Four rounds of questions with Wish Studios, the team behind the new multiplayer quiz title
Success in Knowledge is Power – one of the latest additions to the new PlayLink range – hinges on your general know-how. This local multiplayer experience is an interactive quiz you can compete in from the comfort of your own sofa selecting answers from your smartphone, all the while showing off your superior knowledge skills to your friends by beating them.
But putting together the ultimate quiz is never easy – even for the team who brought PlayLink into the spotlight with the couch-friendly party game That’s You!, which released earlier this year.
And, given it’ll be asking us all some tough questions in the weeks to come with Knowledge is Power, we decided to quiz the developers from Wish Studios about their creative processes, their careers and more…
Round 1: Why did you get into the games industry?
Caspar Field (CEO): Why wouldn’t you get into the game industry? It’s amazing! Seriously though, I’ve been very lucky – and we have worked hard – to get to where I am today. It was always my dream to make games, right back to when I was playing Spectrum games in the ’80s. Being able to create original entertainment, in this ever-changing, ever-challenging, ever-fascinating industry, is something I never take for granted. And I love it.
Tom Bennett (CTO): Because the music industry banned me.
Dan Croucher (Director): Honestly, I got offered a job in QA and it sounded better than working in VAT recovery, which was what I was doing. I’d given up on working in games after a few (justified in hindsight) rejections for art jobs.
Paul Abbott (Art Director): I used to do portraiture; oil paintings of people, dogs, horses and was a bit fed up with making art that ended up locked away in some rich persons… toilet probably. I wanted to get my art out to a wider audience, graphic design seemed a bit rigid for me, web design didn’t do it for me either.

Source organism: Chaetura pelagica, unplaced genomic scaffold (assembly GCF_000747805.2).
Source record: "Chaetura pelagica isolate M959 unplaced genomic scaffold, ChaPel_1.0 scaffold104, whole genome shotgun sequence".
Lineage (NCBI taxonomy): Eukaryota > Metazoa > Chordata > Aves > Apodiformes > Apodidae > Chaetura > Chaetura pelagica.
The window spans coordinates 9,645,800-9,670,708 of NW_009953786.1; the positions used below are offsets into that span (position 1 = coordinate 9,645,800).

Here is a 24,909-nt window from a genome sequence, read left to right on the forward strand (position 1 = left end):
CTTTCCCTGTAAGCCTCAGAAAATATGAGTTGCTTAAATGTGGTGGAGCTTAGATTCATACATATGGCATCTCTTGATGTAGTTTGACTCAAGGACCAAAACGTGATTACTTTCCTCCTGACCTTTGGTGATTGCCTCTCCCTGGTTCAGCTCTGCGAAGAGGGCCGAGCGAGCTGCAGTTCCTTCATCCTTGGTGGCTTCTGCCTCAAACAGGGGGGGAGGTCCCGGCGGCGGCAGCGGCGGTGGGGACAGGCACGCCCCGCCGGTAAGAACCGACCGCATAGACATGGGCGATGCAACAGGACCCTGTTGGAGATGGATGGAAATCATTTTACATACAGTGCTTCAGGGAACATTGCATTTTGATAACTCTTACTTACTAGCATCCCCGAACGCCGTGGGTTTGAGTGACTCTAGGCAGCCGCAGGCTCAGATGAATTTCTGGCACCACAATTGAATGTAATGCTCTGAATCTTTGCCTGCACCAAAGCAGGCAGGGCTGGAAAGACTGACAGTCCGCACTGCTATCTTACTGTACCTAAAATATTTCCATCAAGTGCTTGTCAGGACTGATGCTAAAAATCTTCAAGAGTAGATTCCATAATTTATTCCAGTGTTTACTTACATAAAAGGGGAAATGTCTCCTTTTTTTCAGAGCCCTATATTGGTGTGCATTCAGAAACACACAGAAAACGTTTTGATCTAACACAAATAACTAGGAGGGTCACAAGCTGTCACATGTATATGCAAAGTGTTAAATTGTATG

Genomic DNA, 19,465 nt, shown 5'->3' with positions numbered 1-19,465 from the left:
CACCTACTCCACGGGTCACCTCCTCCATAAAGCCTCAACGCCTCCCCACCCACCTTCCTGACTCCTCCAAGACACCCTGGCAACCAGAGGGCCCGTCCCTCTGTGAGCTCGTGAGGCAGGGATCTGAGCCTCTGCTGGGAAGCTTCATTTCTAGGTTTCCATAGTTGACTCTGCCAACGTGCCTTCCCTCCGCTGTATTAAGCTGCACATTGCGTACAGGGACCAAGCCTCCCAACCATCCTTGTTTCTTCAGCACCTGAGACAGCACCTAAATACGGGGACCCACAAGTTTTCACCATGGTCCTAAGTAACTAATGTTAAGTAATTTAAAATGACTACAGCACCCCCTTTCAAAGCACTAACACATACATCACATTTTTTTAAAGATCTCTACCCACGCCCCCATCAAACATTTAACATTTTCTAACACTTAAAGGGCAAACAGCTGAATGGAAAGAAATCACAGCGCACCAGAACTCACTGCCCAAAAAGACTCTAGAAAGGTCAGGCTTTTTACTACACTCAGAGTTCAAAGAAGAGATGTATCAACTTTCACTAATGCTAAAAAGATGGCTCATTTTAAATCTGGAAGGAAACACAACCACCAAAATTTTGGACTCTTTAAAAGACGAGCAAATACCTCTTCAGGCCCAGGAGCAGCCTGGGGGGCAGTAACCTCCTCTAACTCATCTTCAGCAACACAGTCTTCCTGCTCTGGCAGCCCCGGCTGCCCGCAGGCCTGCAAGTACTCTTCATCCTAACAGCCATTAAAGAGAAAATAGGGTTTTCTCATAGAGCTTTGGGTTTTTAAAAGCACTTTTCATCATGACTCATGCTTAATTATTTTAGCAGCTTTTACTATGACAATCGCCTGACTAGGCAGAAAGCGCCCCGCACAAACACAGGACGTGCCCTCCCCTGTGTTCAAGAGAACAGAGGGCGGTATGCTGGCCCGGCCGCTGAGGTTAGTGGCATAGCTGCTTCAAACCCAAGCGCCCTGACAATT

Games had always been a passion of mine and it was a bit like the wild west back then, people were coming up with all kinds of creative ideas. I always loved to tell stories with my art, get people to engage with it rather than it just being a passive thing, so games felt like a natural fit.
Paul Brooke (CTO): I’d been writing my own games as a child, starting as an 8 year old, for fun. When I completed my Computer Science degree, having done a 3D graphics final project, I thought I’d try doing something that I’d enjoy for a job. As the games industry was transitioning from 2D to 3D as I graduated there was little understanding of 3D graphics within the studio teams, so I had a skill that was in demand, and was offered a job quickly.
Round 2: What was the biggest personal challenge in creating Knowledge is Power?
Caspar Field (CEO): With us coming fresh off the back of making our first PlayLink title, That’s You!, the biggest challenge was to reset my brain, ready to think afresh about working with phones and PS4, and to make sure we made smart creative decisions that were appropriate for the new game. To not just do the same thing again, basically.
Tom Bennett (CTO): From the very early stages, the gameplay design of Knowledge is Power fused together the ideas of classic quiz questions with very physical attacks between characters, so we always knew that we had a compelling core to the game. The biggest challenge was to create a visual style that felt fresh and original while also striking the right ‘quiz show’ aesthetic that felt familiar to players across the world.